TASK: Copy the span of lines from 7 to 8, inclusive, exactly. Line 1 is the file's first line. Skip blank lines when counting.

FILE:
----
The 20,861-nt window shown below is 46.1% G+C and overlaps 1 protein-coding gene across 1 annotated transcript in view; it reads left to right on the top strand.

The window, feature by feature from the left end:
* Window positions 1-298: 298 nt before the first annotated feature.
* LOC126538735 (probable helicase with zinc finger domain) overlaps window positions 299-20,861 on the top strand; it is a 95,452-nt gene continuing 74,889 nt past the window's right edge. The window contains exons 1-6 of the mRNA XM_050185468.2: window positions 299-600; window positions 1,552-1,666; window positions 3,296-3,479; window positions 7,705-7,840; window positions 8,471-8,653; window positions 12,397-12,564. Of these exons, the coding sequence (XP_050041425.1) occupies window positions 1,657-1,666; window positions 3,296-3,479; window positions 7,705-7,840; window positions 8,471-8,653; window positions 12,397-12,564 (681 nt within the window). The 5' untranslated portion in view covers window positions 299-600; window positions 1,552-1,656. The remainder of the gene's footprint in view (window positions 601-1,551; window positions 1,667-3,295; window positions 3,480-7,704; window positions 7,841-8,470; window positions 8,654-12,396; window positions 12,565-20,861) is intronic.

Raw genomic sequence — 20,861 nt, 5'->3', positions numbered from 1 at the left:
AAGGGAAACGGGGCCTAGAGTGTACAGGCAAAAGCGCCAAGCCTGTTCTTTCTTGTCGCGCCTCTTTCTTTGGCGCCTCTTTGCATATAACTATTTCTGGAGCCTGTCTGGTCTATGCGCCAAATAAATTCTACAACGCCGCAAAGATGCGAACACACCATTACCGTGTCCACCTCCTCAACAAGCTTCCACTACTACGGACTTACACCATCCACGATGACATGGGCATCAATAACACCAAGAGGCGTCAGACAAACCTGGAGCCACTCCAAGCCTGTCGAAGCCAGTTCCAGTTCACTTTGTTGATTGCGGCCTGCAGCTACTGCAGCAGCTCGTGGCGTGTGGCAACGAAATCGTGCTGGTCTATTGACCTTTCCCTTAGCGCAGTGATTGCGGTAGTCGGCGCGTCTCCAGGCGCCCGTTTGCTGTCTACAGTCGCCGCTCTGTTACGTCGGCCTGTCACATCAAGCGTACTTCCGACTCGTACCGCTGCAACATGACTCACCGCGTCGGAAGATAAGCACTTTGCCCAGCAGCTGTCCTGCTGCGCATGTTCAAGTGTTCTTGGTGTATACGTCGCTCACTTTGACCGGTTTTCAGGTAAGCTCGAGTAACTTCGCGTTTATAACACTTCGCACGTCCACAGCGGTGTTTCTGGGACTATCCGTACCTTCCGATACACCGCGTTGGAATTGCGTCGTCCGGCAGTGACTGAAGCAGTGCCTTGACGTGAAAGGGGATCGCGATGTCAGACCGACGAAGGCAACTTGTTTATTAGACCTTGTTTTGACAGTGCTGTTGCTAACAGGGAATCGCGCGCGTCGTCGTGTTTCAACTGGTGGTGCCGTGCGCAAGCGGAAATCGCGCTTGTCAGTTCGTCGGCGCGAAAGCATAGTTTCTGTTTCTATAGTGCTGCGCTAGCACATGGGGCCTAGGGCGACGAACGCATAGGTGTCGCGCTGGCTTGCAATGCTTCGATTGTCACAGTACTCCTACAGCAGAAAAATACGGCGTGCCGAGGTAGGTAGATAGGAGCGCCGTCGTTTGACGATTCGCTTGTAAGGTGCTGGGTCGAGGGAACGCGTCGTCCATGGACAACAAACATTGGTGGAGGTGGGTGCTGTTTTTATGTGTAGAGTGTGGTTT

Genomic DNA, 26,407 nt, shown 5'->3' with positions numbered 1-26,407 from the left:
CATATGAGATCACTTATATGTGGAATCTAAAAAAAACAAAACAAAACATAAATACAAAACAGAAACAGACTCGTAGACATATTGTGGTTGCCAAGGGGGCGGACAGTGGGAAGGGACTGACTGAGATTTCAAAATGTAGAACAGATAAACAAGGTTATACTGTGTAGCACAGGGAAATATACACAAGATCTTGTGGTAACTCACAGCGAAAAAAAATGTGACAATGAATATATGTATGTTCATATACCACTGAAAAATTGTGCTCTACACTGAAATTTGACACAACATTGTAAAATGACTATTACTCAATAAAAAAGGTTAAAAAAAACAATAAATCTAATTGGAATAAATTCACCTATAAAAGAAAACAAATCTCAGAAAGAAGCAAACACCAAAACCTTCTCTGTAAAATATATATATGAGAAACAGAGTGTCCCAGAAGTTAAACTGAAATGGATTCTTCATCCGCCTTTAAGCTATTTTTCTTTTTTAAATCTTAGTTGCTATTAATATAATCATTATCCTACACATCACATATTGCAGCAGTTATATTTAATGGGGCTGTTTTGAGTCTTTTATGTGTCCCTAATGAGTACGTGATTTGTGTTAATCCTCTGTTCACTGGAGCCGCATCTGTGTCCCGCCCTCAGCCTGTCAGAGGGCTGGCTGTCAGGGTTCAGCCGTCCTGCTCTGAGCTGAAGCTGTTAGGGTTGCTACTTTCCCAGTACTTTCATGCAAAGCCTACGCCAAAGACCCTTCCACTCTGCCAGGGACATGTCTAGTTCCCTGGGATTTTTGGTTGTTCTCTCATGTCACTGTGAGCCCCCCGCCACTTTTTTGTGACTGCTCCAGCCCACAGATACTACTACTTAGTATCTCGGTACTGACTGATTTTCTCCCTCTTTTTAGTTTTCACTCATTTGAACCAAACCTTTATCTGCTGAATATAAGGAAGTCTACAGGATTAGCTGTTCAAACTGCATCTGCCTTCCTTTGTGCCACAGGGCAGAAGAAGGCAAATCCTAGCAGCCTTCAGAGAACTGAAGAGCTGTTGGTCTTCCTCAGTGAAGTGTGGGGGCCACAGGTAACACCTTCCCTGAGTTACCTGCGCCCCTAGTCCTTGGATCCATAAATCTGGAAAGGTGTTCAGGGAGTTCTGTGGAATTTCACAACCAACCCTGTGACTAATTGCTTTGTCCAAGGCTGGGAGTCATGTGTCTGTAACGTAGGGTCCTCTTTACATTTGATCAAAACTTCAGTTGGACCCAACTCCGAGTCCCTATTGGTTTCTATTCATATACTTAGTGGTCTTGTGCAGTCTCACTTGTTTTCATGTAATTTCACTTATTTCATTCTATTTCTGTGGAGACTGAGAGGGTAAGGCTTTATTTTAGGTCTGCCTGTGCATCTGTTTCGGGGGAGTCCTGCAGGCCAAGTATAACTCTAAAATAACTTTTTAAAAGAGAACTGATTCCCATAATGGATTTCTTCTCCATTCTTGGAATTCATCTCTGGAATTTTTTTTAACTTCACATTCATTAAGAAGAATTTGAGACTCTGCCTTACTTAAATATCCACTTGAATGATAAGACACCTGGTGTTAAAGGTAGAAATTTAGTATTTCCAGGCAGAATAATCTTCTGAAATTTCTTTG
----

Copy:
Genomic DNA, 26,407 nt, shown 5'->3' with positions numbered 1-26,407 from the left:
CATATGAGATCACTTATATGTGGAATCTAAAAAAAACAAAACAAAACATAAATACAAAACAGAAACAGACTCGTAGACATATTGTGGTTGCCAAGGGGGCGGACAGTGGGAAGGGACTGACTGAGATTTCAAAATGTAGAACAGATAAACAAGGTTATACTGTGTAGCACAGGGAAATATACACAAGATCTTGTGGTAACTCACAGCGAAAAAAAATGTGACAATGAATATATGTATGTTCATATACCACTGAAAAATTGTGCTCTACACTGAAATTTGACACAACATTGTAAAATGACTATTACTCAATAAAAAAGGTTAAAAAAAACAATAAATCTAATTGGAATAAATTCACCTATAAAAGAAAACAAATCTCAGAAAGAAGCAAACACCAAAACCTTCTCTGTAAAATATATATATGAGAAACAGAGTGTCCCAGAAGTTAAACTGAAATGGATTCTTCATCCGCCTTTAAGCTATTTTTCTTTTTTAAATCTTAGTTGCTATTAATATAATCATTATCCTACACATCACATATTGCAGCAGTTATATTTAATGGGGCTGTTTTGAGTCTTTTATGTGTCCCTAATGAGTACGTGATTTGTGTTAATCCTCTGTTCACTGGAGCCGCATCTGTGTCCCGCCCTCAGCCTGTCAGAGGGCTGGCTGTCAGGGTTCAGCCGTCCTGCTCTGAGCTGAAGCTGTTAGGGTTGCTACTTTCCCAGTACTTTCATGCAAAGCCTACGCCAAAGACCCTTCCACTCTGCCAGGGACATGTCTAGTTCCCTGGGATTTTTGGTTGTTCTCTCATGTCACTGTGAGCCCCCCGCCACTTTTTTGTGACTGCTCCAGCCCACAGATACTACTACTTAGTATCTCGGTACTGACTGATTTTCTCCCTCTTTTTAGTTTTCACTCATTTGAACCAAACCTTTATCTGCTGAATATAAGGAAGTCTACAGGATTAGCTGTTCAAACTGCATCTGCCTTCCTTTGTGCCACAGGGCAGAAGAAGGCAAATCCTAGCAGCCTTCAGAGAACTGAAGAGCTGTTGGTCTTCCTCAGTGAAGTGTGGGGGCCACAGGTAACACCTTCCCTGAGTTACCTGCGCCCCTAGTCCTTGGATCCATAAATCTGGAAAGGTGTTCAGGGAGTTCTGTGGAATTTCACAACCAACCCTGTGACTAATTGCTTTGTCCAAGGCTGGGAGTCATGTGTCTGTAACGTAGGGTCCTCTTTACATTTGATCAAAACTTCAGTTGGACCCAACTCCGAGTCCCTATTGGTTTCTATTCATATACTTAGTGGTCTTGTGCAGTCTCACTTGTTTTCATGTAATTTCACTTATTTCATTCTATTTCTGTGGAGACTGAGAGGGTAAGGCTTTATTTTAGGTCTGCCTGTGCATCTGTTTCGGGGGAGTCCTGCAGGCCAAGTATAACTCTAAAATAACTTTTTAAAAGAGAACTGATTCCCATAATGGATTTCTTCTCCATTCTTGGAATTCATCTCTGGAATTTTTTTTAACTTCACATTCATTAAGAAGAATTTGAGACTCTGCCTTACTTAAATATCCACTTGAATGATAAGACACCTGGTGTTAAAGGTAGAAATTTAGTATTTCCAGGCAGAATAATCTTCTGAAATTTCTTTG